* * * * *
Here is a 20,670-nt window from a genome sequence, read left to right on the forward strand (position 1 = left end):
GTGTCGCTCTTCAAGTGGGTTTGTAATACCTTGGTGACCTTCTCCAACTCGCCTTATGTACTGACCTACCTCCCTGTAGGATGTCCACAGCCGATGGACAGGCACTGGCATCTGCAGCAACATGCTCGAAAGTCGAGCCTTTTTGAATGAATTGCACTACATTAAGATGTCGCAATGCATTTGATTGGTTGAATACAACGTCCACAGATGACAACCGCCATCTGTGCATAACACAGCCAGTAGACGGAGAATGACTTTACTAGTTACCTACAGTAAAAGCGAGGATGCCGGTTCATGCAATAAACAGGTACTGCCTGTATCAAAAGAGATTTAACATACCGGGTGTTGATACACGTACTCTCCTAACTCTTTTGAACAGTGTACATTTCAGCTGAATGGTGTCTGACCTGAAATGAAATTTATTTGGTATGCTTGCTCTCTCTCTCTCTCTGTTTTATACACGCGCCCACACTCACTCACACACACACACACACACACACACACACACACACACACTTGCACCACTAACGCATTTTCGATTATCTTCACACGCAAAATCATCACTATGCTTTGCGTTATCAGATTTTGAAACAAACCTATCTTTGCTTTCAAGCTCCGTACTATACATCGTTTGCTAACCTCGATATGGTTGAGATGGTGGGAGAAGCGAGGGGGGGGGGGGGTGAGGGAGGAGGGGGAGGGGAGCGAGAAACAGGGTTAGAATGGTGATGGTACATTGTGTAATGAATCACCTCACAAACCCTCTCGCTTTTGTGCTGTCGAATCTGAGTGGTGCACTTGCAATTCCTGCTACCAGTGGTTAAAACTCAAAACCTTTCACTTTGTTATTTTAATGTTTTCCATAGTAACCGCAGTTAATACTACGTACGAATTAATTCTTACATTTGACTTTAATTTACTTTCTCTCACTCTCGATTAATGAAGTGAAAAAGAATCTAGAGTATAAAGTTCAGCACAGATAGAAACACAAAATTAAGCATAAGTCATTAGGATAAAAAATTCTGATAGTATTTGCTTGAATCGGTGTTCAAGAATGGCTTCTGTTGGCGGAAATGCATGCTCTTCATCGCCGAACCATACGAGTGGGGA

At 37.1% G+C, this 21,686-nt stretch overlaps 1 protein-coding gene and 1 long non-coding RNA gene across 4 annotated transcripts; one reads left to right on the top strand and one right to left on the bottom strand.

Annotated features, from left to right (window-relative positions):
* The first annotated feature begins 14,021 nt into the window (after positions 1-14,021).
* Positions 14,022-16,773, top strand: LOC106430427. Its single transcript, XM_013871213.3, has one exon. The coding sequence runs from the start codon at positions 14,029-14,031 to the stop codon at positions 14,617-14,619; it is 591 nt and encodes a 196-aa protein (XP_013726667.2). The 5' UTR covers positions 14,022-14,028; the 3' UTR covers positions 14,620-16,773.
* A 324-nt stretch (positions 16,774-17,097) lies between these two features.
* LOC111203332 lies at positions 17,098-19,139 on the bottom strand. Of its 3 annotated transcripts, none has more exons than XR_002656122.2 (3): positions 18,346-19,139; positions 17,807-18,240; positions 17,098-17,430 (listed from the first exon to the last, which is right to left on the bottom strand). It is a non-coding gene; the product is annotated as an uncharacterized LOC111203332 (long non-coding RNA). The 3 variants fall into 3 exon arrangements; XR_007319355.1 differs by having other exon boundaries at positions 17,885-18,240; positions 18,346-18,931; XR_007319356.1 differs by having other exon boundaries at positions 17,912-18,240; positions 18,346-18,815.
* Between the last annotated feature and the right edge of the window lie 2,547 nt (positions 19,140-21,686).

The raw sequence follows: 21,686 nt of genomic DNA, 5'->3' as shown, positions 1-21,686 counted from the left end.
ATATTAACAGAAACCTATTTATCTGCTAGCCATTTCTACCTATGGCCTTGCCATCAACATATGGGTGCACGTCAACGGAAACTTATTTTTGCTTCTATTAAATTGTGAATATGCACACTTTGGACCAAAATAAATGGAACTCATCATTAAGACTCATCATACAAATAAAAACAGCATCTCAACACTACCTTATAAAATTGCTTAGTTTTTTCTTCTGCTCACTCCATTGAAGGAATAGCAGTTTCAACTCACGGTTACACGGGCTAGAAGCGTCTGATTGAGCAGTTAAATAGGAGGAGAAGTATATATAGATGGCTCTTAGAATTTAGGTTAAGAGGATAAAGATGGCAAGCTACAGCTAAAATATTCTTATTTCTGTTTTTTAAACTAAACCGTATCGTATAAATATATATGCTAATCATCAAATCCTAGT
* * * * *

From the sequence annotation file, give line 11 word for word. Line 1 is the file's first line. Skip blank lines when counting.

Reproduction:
ATATTAACAGAAACCTATTTATCTGCTAGCCATTTCTACCTATGGCCTTGCCATCAACATATGGGTGCACGTCAACGGAAACTTATTTTTGCTTCTATTAAATTGTGAATATGCACACTTTGGACCAAAATAAATGGAACTCATCATTAAGACTCATCATACAAATAAAAACAGCATCTCAACACTACCTTATAAAATTGCTTAGTTTTTTCTTCTGCTCACTCCATTGAAGGAATAGCAGTTTCAACTCACGGTTACACGGGCTAGAAGCGTCTGATTGAGCAGTTAAATAGGAGGAGAAGTATATATAGATGGCTCTTAGAATTTAGGTTAAGAGGATAAAGATGGCAAGCTACAGCTAAAATATTCTTATTTCTGTTTTTTAAACTAAACCGTATCGTATAAATATATATGCTAATCATCAAATCCTAGT